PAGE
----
There are many, many more shooting drills out there, of course, but these three work all the fundamentals. If you can become truly proficient at these, you’ll be head and shoulders above most pistol shooters.

Feel like there’s a better shooting drill for self-defense and competition that I missed? Sound off in the comments!

Previous Post
Next Post


  1. Outstanding. The most useful routines consolidated in a simple format to bookmark for future reference. This short article should be printed and included with the pistol purchase of every first-time handgun owner.

    • No it shouldn’t. Unless you got something against first time gun owners. New shooters have a long way to travel between first shots and honing the skill of shooting. And it begins with the fundamentals and lots of discipline and patients.

  2. Excellent article. I remember many of these fundamentals from my early days. My mentor used to tell me things like, “Slow down and speed up.” “Smooth is fast.” “Herky jerky feels fast, but it’s not.” Years later when I was on the range qualifying my Lieutenant said, “I get that you always score a 100, but you’re so fucking fast!” I was always holstered up before the other guys finished the drill. I told him what I was told when I learned to properly shoot defensively. “I’m not really fast. I just use economy of motion.”

    • My father taught me the same way. He was old an old school hunter and WWII vet. As much as these drills will help people become better shooters. A proper mind set will get you a long way. I’ve never spent much time on specific drills. Most of my time is spent on being one with the firearm. Making it an extension of my body and mind. As odd as that may sound. It has always worked for me. Both on the range and in the field.

  3. Hitting a 6 inch pie plate at 20 yards in 1n1/2 seconds is darn good shooting, if you ask me. I can do that at 2 yards and thats all lI need.

  4. Good article, but worthless to me. I Googled nearest indoor range to my zip code. Not one in Wyoming, nearest is Denver.
    Guess I could try some of the drills in the great outdoor range, if summer ever gets here.

    • I know that you must have gotten a bad search because there are ranges considerably North of Denver but still in Colorado, like FoCo and *gasp* Boulder. (To be fair the ones in Boulder are private).

      But, really why bother? Wyoming is like one giant outdoor range in and of itself.

      • Jesus, I live in Florida and I have access to more public, private and paid private ranges than I know what to do with. And that’s just within a 20 mile circumference. You guys are in the West and can’t draw a pistol from a holster? Uncle Steve has been gone for years now, but I guess things have changed in Ft. Collins.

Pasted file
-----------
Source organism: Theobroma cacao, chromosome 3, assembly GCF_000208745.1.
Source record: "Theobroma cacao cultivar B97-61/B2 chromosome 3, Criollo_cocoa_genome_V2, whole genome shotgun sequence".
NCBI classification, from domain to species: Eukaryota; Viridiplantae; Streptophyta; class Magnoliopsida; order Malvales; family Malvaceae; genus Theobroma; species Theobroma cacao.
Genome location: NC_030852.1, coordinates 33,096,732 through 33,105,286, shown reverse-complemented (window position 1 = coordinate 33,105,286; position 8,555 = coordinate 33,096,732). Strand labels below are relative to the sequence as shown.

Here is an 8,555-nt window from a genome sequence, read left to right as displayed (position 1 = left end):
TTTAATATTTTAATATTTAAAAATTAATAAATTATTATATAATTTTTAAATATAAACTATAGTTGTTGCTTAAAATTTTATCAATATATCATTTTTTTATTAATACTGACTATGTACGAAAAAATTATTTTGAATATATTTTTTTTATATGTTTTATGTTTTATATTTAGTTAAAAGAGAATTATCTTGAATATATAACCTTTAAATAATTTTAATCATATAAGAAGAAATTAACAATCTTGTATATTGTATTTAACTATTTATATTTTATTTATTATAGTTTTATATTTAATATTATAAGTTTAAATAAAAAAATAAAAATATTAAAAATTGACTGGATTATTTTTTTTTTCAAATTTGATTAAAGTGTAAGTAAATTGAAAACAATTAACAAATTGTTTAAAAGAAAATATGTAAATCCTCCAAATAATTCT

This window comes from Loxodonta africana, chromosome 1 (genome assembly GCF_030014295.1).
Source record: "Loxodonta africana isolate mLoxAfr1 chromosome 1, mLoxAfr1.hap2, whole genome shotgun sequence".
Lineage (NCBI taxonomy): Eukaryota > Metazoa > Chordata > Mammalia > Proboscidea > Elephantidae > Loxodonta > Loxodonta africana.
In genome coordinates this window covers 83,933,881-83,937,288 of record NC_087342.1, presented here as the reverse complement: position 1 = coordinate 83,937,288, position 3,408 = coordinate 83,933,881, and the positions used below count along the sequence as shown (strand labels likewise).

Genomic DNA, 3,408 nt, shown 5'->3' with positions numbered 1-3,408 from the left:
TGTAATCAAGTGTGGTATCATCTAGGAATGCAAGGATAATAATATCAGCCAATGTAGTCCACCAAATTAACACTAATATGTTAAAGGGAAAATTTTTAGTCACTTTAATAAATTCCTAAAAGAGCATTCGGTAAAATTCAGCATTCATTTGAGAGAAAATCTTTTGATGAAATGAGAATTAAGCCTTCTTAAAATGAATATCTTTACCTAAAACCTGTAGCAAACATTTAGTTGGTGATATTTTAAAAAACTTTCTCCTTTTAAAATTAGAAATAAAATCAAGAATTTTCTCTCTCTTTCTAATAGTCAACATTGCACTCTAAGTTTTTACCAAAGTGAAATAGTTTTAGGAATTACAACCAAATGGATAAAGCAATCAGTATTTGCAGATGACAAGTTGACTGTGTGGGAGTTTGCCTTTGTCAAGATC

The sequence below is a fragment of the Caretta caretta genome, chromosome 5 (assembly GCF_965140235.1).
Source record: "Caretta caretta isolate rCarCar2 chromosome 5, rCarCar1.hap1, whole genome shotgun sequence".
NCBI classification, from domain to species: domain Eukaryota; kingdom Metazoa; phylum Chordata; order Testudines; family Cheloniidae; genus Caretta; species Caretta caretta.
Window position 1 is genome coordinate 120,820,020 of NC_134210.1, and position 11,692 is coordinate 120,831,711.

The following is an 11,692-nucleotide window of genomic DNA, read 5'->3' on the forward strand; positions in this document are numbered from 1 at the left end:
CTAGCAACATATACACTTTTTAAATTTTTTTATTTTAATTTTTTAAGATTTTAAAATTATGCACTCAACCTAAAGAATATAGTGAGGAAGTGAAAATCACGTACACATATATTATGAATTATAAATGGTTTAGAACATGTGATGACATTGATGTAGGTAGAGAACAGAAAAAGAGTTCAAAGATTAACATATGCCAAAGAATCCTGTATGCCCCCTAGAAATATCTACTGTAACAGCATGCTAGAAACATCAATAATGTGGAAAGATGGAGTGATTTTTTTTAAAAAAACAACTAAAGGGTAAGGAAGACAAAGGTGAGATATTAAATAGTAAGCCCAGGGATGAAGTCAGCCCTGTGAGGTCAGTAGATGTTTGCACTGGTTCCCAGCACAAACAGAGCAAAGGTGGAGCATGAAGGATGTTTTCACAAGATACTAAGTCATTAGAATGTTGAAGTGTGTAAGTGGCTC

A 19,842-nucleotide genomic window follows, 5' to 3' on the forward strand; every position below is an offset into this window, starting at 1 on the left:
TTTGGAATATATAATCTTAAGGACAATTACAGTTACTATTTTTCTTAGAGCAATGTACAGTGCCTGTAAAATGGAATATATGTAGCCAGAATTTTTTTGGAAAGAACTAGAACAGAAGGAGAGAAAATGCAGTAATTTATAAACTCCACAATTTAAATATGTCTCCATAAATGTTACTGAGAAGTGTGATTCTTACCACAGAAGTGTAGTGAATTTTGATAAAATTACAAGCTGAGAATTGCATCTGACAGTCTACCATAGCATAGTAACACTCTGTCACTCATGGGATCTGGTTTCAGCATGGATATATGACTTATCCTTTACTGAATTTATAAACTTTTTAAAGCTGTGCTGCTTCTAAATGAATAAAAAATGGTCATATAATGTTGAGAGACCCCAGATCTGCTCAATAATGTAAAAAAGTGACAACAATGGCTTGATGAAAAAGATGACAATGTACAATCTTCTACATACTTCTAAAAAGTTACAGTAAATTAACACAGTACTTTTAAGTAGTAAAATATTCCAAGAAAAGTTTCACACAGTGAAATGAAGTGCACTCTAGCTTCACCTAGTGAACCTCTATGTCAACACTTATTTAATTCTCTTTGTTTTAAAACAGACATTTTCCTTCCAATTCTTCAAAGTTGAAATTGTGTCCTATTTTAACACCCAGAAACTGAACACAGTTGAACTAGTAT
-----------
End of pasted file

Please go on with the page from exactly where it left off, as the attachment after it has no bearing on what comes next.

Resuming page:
• It depends heavily where you are in the West and also what you’re willing to put up with.

          Back in the heady days of ’12 one could go out and shoot at ranges from point blank to 1000+ yards all over the place in Colorado. Now many of the places one used to be able to do that are entirely overrun with [dipshit] campers that will call the cops if they see a gun. Fire a gun in many places and it’s 1) going to get you a visit from the cops (who are usually pretty cool about it, but having coffee/food ready to go always helps that interaction) and 2) generally unsafe because you have no idea where theseCalitards are going or what they’re doing.

          A couple years ago my buddy and I are getting ready for the Darrin Fink up in Wyoming but training in Colorado since that’s easy for us because I live here. I’m looking down the scope of a rifle on a marked public range that’s fenced off when my buddy tells me “You’ve got people to your right. Motorcycle, moving right to left.” I wonder “WTAF?”, put the safety on and bring my eyes up and, sure enough, maybe 30 seconds later I watch this asshole ride right across the rifle range. Then three more people follow him. So, I know there’s a fence there and figure it must be damaged and I should report that because people aren’t seeing it. Damaged? Yeah, in a manner of speaking. It’s been cut specifically so that dirtbikes can crisscross the range. Not only was this deliberate, it was colossally retarded because it was done right at a sign that tells you why the fence is there.